Katherine Merisotis/The Bates Student
On Friday, Jan. 21, Vice President of Campus Life Josh McIntosh released a campus update to students regarding the increase in cases on campus during the week of Jan. 17. In his message, McIntosh announced that “regular mandatory pooled PCR testing will continue on Tuesdays and Thursdays from 7:30 a.m.-1:00 p.m. in Muskie Archives.”
However, during the first two weeks after students returned to campus for the winter semester, students only received rapid antigen testing, a change from the usual twice-weekly PCR pool testing that was mandated during the fall semester.
The student update released Dec. 29, which detailed the public health policies for the start of the winter semester, only stated, “Upon arrival to campus, all students must first go to Muskie Archives, located across the street from the Bates College Store, to receive a rapid antigen test.” It was not directly declared that rapid antigen tests would be continued throughout the additional baseline testing period and the first week of ongoing testing.
In response to inquiry from The Student, McIntosh explained that rapid antigen testing was used instead of PCR pooled testing due to the fact that rapid antigen tests yield quicker results.
Referring to the testing center used by the college, “The Broad Institute is processing tests for many colleges and universities. The highly transmissible omicron variant, while so far proving less dangerous than earlier variations of COVID-19, has complicated onboarding for many institutions this January, when returns from the winter break are typically highly concentrated within a few days. Because of the very high volume of tests Broad is processing, we adjusted to continue antigen testing instead, where we can be guaranteed a much quicker response completed in-house,” McIntosh told The Student.
Predictions of a higher volume of COVID-19 cases during the first few weeks back on campus have proven correct. As specified by the Bates COVID-19 Dashboard, on Jan. 20, there were a total of 77 active cases at Bates, 58 of which were student cases while the remaining 19 were staff cases. From testing on Jan. 18 and Jan. 20 alone, there were 46 students who tested positive. The current positivity rate at Bates is 1.6%.
The Bates COVID-19 Dashboard is scheduled to be updated again on Wednesday, Jan. 26 at 5:00 p.m.
COVID-19 Numbers at Other NESCAC Schools
Since Jan. 1, Colby College has had a total of 315 positive cases on campus, with 25 student and 23 faculty and staff current active cases. They have also conducted more PCR tests (20,458) than rapid antigen tests (3,670). Upon arrival, Colby students received a rapid antigen test as well as a PCR test.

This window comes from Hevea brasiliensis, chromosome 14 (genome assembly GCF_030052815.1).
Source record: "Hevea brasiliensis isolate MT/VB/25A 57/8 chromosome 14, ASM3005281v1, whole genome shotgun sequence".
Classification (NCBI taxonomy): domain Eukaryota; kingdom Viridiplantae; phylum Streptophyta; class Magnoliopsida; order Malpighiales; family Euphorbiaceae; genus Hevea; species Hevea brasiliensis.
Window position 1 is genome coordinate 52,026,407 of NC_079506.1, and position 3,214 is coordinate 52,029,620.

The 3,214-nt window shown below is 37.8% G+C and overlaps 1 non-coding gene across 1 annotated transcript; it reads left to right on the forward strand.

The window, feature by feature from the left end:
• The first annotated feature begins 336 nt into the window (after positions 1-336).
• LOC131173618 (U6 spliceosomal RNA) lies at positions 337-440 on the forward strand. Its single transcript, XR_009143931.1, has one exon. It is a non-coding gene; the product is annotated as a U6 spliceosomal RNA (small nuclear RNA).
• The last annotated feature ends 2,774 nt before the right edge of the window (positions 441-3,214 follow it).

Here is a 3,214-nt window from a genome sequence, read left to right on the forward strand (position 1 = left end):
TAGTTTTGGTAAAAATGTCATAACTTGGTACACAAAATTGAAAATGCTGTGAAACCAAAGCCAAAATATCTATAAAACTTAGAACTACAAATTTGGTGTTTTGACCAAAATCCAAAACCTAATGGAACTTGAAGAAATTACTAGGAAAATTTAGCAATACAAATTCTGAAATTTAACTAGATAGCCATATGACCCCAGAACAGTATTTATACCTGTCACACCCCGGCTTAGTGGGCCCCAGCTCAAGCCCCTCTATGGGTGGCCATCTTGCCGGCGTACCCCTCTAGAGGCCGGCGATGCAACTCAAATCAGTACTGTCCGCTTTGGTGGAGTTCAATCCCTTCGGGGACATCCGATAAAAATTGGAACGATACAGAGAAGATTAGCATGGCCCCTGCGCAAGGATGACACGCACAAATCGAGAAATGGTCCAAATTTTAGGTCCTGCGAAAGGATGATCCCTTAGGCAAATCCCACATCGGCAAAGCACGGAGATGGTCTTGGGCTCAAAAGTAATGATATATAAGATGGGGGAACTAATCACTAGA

Bowdoin College has had 62 student and 63 faculty and staff positive cases on campus since their arrival testing on Jan. 17; the school currently has 24 student and 24 faculty and staff positive cases. Since arrival, Bowdoin has conducted 5,466 PCR tests for students and faculty. All students received a PCR test when they arrived on campus and were subject to a “hibernation period” while they awaited their results.
The Difference Between Rapid Antigen and PCR Tests
PCR tests and antigen tests differ in what part of the virus they detect. While PCR tests amplify the genetic material of the virus so that even a small amount of coronavirus genes in a patient’s sample can be detected, rapid antigen tests look for antigens that cause the body to produce an immune response — the trigger of antibodies.
In most cases, PCR tests produce fewer false negatives than rapid antigen tests do, but rapid antigen tests generate results in minutes rather than the possible days it can take for PCR test results to come back.
For this reason, in an article published by CNN, it is best to take a PCR test when you believe or suspect exposure to someone with COVID-19 or are experiencing symptoms. The rapid antigen test is best used to determine if you are no longer contagious to others after you have had COVID-19 for several days.
A new study, which was featured in The New York Times but has not yet been peer-reviewed, suggests that some rapid antigen tests, including the Abbott BinaxNow that Bates has been using, are less effective than PCR tests. Although the PCR tests used in the study were saliva-based rather than nasal swab-based as used by Bates, the study found that it took an average of three days for people to test positive with a rapid antigen test after their first positive PCR result. In four cases out of the 30, people transmitted the virus to others while the rapid test showed negative results. The study did note, however, that it is not clear whether the infections were missed by the rapid antigen tests because they are less sensitive to the omicron variant or because the new PCR saliva tests may be better at detecting the new variant.
This research indicates that there are benefits and drawbacks to Bates reverting to PCR testing. Although the dashboard will no longer update the same day as testing, the studies indicate that there will be more accurate results, which is crucial as the number of active positive cases and close contacts grow.